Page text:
Mark Hunter (ozma914) wrote,
Mark Hunter

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next week's column: There's Snow Place Like Home


One must make certain basic preparations for a snowstorm.

1. Go to the grocery store. Buy eggs, bread and milk.

I’m not sure why. Groceries, sure, but why those three? Wouldn’t it be better to buy frozen pizzas and TV dinners? In my house, the only warm during winter is hovering over the stove. Why not kill two birds with one stone, and heat up a meal? Throwing a dozen eggs in the oven won’t have the same effect. Have you ever tried to bake eggs? Doesn’t work.

I suppose you could take them out of the shell.

2. Go to the video store. Rent enough DVD’s for a movie marathon, plus games for the kids. If you get snowed in, you don’t want to be forced to actually communicate with your family. Sure, you could play cards, or a board game, or sit around and talk. You could do crafts together, or teach your kids to cook, or maybe you could all go outside to make a snowman.


Where’s the fun of that, when you could watch a totally non-interactive movie while the kids kill zombies in the next room? Let’s not get crazy with this whole family thing.

3. Dial 911 and ask for road conditions, or whether there’s a snow emergency declaration. Do not, under any circumstances, try to determine road conditions by opening your curtains and actually looking out at the road. Do not check the weather by turning on the radio or TV. If you have the internet, avoid the dozens of weather related websites. Remember, it’s just a major snowstorm; dispatchers are surely not going to be too busy to answer fifty-seven thousand phone calls.

4. If you do hear a snow emergency declaration, or a major weather alert, immediately go out to see for yourself what the roads are like. If you have a four wheel drive – especially an SUV – go the speed limit on those roads. Remember, the National Weather Service doesn’t make laws, just suggestions.

5. If you get stuck in conditions so bad that even your four wheel drive can’t bust through the drifts, call 911 again. Demand that they come pull you out right now. Oh, and before you travel, remove any blankets, sand, snow shovels, food, or water from your vehicle. They’ll just slow you down.

6. If you’re an employer, tell your employees that they must come to work, regardless of the weather, or else. This will be a good test of their loyalty.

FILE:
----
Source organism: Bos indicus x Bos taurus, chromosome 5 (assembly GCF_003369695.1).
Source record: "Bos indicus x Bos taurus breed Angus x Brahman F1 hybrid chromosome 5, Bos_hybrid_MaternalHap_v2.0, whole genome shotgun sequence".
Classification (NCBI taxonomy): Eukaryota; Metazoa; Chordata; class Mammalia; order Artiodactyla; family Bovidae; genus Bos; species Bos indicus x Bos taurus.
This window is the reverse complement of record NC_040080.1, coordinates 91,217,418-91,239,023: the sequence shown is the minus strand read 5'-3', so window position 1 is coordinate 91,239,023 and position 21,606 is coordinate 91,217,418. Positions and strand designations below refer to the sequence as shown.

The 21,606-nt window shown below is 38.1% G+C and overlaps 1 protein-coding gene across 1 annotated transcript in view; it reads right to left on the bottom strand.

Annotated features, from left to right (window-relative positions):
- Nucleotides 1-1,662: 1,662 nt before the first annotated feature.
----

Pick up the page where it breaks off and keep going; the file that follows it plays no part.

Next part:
Do I seem a bit sarcastic?

Oh, don’t get me wrong – I no winter genius. I don’t go out until I have to, I slow down, and I feel suitably embarrassed if I get stuck – but I do get stuck. Last year I got stuck in the fire station parking lot – it’s always worse with witnesses who know you.

Last month, the rate of snowfall was heavier than usual, the wind stronger, and from a different direction than normal. As I left work, wind and snow combined into a whiteout that made it impossible for me to see how much snow was in my way. But I figured, what the heck – how bad could it be?

Seriously, I actually said that.

Over the years I’ve developed a method to gets into my driveway, at least far enough to shovel the rest of the way to my garage. I pull forward into the bank drive across the street, then back up at full speed and plow my way past that drifting spot. You see, I live on a state highway, and backing onto a state highway is always a bad idea; so when the snow’s too deep for me to turn around in my own driveway, I back in, instead. It works. Usually.
The bank drive had not been cleared; it was early Sunday. The state plows hadn’t been able to clear the entire width of my street, so for all intents my driveway was about six feet longer than usual. Also, I had a tailwind.

But I gave it my best shot.

The next thing I knew, half my car was in my drive, which meant it was actually in the parking lane of the street, while the other half stuck out into the travel portion. I experimentally shifted gears.

A big four wheel drive truck with a snow blade stopped in the other lane. At first I thought he was going to help, then I realized he wanted to make sure I didn’t make it out and sideswipe him as he went by. Also, he was laughing hysterically. Once certain he was in no danger, he drove on. But hey, he gave me a friendly wave.

Well, that’s what I had that old snow shovel in my back seat for. I grabbed the door latch, and shoved. Nothing happened.

I was trapped in a white car, in whiteout conditions, sideways in the middle of a state highway, my doors blocked by three feet of snow.

And that, dear readers, is how I damaged both the inside and outside of my car door. Next time you see someone on TV kicking their door open, be assured there’s some prop guy making it look easy.

You’ve never seen anyone shovel snow as fast as I shoveled, while people in the four wheel drives, who I usually make fun of, drove by and laughed. Hysterically. I shoveled myself off the highway, onto the drive, then onto the pad in front of my garage.

Then I remembered that I’d never cleaned up the piles of stuff my daughter left in the garage when she moved in over the summer. So I shoved everything against the walls of a building designed for horses, (actually, one horse) inched the car inside, and eventually squeezed my way out of the car. Then I collapsed in the snow, laughing hysterically, until the first back spasm hit.

The moral of the story: Don’t make fun of four wheel drive truck drivers in a public forum. Or, buy a snowblower. Whichever.

Tags: column, new era, slightly off the mark

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